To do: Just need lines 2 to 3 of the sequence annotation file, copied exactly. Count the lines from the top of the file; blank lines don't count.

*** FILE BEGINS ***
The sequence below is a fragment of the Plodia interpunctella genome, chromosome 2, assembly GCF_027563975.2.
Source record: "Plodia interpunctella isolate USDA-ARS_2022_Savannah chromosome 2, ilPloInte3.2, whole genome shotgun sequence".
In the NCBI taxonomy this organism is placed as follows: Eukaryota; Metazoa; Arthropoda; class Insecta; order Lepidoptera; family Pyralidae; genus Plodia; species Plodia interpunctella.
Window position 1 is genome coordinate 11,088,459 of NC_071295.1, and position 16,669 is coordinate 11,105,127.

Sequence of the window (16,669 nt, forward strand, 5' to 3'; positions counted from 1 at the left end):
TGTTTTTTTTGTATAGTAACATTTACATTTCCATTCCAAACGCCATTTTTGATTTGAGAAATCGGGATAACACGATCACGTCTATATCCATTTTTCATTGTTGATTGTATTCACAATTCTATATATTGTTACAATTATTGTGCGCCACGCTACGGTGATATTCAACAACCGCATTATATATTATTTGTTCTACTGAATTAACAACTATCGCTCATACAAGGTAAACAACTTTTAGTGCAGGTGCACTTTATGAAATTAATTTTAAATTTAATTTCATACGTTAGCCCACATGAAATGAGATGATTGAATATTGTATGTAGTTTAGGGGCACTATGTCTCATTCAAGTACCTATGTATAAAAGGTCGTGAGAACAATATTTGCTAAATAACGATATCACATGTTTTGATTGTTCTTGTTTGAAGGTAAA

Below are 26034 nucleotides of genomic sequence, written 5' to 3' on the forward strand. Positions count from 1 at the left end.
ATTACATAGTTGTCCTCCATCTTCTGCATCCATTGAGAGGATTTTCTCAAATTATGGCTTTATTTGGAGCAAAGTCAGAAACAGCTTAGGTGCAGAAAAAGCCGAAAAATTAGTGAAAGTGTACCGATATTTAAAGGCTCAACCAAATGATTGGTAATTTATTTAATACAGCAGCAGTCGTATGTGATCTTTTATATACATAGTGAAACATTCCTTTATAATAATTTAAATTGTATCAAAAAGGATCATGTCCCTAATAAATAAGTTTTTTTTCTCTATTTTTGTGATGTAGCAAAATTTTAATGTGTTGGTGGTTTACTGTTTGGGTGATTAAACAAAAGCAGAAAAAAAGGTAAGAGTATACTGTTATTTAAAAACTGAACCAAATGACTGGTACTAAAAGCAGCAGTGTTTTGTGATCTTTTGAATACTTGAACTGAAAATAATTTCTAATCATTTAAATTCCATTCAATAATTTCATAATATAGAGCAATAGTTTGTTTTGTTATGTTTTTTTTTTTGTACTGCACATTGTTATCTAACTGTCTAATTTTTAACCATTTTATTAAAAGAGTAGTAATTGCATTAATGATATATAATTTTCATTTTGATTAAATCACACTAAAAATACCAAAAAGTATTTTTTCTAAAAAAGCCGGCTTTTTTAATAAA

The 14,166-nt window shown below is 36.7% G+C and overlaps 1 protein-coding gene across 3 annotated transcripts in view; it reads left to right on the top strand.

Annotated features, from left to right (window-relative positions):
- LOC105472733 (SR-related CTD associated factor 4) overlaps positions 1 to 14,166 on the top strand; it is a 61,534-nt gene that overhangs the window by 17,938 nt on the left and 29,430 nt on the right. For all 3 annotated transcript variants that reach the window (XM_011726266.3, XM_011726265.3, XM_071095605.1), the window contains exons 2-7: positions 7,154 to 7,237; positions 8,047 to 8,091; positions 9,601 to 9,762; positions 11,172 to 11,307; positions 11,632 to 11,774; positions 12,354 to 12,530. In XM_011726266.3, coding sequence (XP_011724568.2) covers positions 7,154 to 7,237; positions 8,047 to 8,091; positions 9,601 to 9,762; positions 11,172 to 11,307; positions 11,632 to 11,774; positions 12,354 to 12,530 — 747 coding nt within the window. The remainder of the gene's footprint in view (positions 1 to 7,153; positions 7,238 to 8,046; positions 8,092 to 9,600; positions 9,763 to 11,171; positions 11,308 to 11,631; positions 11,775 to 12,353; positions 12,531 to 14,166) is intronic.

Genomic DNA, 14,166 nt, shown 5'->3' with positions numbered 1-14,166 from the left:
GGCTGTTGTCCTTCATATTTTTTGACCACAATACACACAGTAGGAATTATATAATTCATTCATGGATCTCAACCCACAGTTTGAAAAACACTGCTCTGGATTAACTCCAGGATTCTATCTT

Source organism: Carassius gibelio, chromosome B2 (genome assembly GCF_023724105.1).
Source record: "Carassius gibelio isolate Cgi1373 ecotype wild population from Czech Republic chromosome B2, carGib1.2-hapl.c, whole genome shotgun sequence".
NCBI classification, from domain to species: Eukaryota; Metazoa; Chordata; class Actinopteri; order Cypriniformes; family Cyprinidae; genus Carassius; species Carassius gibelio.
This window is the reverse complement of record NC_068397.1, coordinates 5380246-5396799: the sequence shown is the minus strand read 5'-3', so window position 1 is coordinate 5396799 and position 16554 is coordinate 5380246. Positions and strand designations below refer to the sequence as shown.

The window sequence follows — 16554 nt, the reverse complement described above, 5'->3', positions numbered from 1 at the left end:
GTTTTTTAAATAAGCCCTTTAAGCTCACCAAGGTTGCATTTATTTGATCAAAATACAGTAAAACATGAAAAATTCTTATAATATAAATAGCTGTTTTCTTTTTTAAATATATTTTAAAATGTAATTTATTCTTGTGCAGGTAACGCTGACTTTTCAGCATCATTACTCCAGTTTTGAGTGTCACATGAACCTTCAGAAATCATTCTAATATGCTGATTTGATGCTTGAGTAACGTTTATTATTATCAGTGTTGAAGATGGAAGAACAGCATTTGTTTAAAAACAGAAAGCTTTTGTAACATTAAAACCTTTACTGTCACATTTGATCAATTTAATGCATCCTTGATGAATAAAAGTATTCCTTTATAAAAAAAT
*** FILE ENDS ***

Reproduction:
Source record: "Plodia interpunctella isolate USDA-ARS_2022_Savannah chromosome 2, ilPloInte3.2, whole genome shotgun sequence".
In the NCBI taxonomy this organism is placed as follows: Eukaryota; Metazoa; Arthropoda; class Insecta; order Lepidoptera; family Pyralidae; genus Plodia; species Plodia interpunctella.